We had known each other once before, in school, but had lost touch for many years. 

By the time we reconnected on Facebook, she had two children.  

Her son was 'typical', her daughter has a shortlist of special needs.

As I read through her daily pictures and posts, I observed that her outward life was full of grace, perseverance, class, and tenderness.  
 

She administers medications, changes tubes, uses adaptive equipment - bends and scoops and hugs and carries and straps and buckles and tickles and kisses like a mom of true excellence.

One day I reached out to her in a private message on Facebook.  

I tell her that she never asked for it, but that I watch her -- she's an inspiration to me.  

I thank her.
 

My next words surprise even me: I confess, "I can't help feel at fault somehow for not being able to help him along more."

Her response stopped me in my tracks.

"Three years ago, when we got her diagnosis, I was devastated. 

I did not think I could handle it. 

I didn't feel strong enough and I asked God to make me weak, because I didn't want to have to be strong enough to handle it. 

And I crumbled. 

I was a wreck. 

Then, I asked God for strength, and He gave me what I needed to not only "handle it" but to embrace and celebrate this journey."

Two moms.   
 

Two children.  

Two lives.  

Two views.

Where I was feeling like the epicenter of my son's life, where all of his future development and success and 'normalcy' rested -- she was asking for less of herself.  

I wanted more control, she openly asked for daily reminders that she wasn't in control.
 

Here I was thinking that the cause of all my woes was not being able to do more, was reaching my own limits.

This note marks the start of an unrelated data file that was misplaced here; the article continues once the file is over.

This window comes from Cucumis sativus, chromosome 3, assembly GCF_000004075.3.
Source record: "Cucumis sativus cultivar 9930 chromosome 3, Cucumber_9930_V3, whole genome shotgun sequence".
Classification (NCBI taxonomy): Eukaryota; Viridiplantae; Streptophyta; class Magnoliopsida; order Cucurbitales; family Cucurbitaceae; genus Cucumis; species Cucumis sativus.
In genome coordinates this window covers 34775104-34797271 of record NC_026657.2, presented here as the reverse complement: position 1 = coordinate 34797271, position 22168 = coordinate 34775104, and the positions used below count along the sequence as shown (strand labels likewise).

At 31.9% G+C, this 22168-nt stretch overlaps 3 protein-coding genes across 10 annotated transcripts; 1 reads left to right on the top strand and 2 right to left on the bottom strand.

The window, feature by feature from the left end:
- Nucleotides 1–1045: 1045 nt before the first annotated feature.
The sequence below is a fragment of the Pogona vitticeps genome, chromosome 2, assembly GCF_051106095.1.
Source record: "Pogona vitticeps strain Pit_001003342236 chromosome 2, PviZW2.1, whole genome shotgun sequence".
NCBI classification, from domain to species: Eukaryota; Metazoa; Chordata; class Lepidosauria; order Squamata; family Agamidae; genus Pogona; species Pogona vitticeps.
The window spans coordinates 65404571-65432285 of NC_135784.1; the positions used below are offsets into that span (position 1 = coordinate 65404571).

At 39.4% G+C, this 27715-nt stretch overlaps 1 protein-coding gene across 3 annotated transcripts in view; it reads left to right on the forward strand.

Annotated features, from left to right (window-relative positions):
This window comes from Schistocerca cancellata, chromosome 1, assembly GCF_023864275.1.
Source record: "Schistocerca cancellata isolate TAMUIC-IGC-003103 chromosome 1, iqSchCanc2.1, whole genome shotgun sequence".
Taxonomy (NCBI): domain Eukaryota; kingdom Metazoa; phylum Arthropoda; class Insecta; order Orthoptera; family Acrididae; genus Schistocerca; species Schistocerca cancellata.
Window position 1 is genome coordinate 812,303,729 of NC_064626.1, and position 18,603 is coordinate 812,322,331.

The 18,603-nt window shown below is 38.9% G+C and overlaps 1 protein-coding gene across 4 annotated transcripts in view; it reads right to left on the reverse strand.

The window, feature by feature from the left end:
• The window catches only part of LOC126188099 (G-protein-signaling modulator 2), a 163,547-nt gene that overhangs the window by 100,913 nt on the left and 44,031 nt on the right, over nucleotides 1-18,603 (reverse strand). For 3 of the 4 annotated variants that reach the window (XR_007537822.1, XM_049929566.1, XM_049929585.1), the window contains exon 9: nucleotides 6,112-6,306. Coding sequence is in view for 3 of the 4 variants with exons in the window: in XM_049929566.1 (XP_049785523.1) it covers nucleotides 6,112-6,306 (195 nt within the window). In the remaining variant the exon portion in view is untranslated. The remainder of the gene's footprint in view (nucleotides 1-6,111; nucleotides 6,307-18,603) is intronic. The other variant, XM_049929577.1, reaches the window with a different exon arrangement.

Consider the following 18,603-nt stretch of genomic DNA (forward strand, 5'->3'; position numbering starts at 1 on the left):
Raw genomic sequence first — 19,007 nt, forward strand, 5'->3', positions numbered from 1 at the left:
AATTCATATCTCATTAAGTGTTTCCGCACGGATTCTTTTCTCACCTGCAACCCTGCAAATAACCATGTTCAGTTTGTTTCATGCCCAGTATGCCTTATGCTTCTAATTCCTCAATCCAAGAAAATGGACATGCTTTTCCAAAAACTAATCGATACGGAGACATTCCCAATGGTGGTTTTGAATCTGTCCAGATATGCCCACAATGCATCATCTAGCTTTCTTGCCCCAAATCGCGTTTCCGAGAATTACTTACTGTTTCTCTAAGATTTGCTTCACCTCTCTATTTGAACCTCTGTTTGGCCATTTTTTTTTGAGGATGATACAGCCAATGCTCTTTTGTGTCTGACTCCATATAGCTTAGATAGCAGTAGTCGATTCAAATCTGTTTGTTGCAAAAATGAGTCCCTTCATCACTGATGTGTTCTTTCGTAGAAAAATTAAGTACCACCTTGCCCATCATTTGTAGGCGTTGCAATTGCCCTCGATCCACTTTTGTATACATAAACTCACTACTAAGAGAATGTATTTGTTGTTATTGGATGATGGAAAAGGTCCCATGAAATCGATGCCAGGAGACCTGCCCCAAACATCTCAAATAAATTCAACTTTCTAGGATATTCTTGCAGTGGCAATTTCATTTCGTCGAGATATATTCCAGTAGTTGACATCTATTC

The difference between me and my friend at that moment was that I was stuck in a pattern of living out of fear -- and she was living out of love.

I told myself it was all out of love, and yes, my heart was in a good place. 

But it was really out of sheer ambition to give my child the most normal and fulfilling life possible.  

He is the most perfectly imperfect gift I had ever been trusted with.

I didn't want any shortcomings to be my fault.
 

I was making myself sick with worry, biting my nails and wondering, what if I'm not enough?

True humility is not self-hatred or self-loathing, knowing one can do better but isn't.  

It simply starts with the absence of the delusion of control.

My friend has taught me true humility is beautiful.  

It's not a prayer to God to make us bigger or more important.  

It's not a 'make me bigger' prayer to our neurologists, or our physical therapists, or occupational therapists, or speech pathologists, or geneticists.
 

True humility is recognizing reality for what it is, acknowledging a force bigger than yourself at play, and submitting to the symphony of events in life.

It's a calling to celebrate life, to love more, to live with a bigger perspective, and to make room for the idea that you're not the end-all, only solution, everything-rests-on-me answer to life.

And that's absolutely ok.

Thank you for letting me watch on, Beth.  

Thank you for inspiring me.  

Thank you for your brave words and your selfless acts and your honesty.
 

Let your true light shine, for you never know who is watching.

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